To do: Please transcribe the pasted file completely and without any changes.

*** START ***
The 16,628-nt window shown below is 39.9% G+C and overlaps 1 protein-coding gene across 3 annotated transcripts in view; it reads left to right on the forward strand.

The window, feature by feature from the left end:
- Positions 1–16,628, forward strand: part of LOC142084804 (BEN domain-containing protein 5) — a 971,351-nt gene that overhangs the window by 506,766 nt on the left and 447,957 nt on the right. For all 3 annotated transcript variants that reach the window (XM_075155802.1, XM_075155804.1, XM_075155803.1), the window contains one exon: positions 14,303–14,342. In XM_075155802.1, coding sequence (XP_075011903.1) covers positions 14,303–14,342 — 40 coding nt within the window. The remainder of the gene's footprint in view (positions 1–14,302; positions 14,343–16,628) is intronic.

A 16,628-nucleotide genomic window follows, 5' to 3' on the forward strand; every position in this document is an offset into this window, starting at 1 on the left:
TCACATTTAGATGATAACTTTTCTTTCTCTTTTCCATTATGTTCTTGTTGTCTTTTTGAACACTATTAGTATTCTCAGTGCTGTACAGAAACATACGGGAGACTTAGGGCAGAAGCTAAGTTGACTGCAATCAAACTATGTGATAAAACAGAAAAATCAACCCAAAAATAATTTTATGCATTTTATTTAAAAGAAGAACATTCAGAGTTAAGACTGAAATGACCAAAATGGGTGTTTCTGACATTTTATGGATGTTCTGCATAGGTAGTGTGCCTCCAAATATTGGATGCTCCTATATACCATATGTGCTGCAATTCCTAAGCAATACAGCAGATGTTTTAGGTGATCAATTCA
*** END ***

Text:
The 16,628-nt window shown below is 39.9% G+C and overlaps 1 protein-coding gene across 3 annotated transcripts in view; it reads left to right on the forward strand.

The window, feature by feature from the left end:
- Positions 1–16,628, forward strand: part of LOC142084804 (BEN domain-containing protein 5) — a 971,351-nt gene that overhangs the window by 506,766 nt on the left and 447,957 nt on the right. For all 3 annotated transcript variants that reach the window (XM_075155802.1, XM_075155804.1, XM_075155803.1), the window contains one exon: positions 14,303–14,342. In XM_075155802.1, coding sequence (XP_075011903.1) covers positions 14,303–14,342 — 40 coding nt within the window. The remainder of the gene's footprint in view (positions 1–14,302; positions 14,343–16,628) is intronic.

A 16,628-nucleotide genomic window follows, 5' to 3' on the forward strand; every position in this document is an offset into this window, starting at 1 on the left:
TCACATTTAGATGATAACTTTTCTTTCTCTTTTCCATTATGTTCTTGTTGTCTTTTTGAACACTATTAGTATTCTCAGTGCTGTACAGAAACATACGGGAGACTTAGGGCAGAAGCTAAGTTGACTGCAATCAAACTATGTGATAAAACAGAAAAATCAACCCAAAAATAATTTTATGCATTTTATTTAAAAGAAGAACATTCAGAGTTAAGACTGAAATGACCAAAATGGGTGTTTCTGACATTTTATGGATGTTCTGCATAGGTAGTGTGCCTCCAAATATTGGATGCTCCTATATACCATATGTGCTGCAATTCCTAAGCAATACAGCAGATGTTTTAGGTGATCAATTCA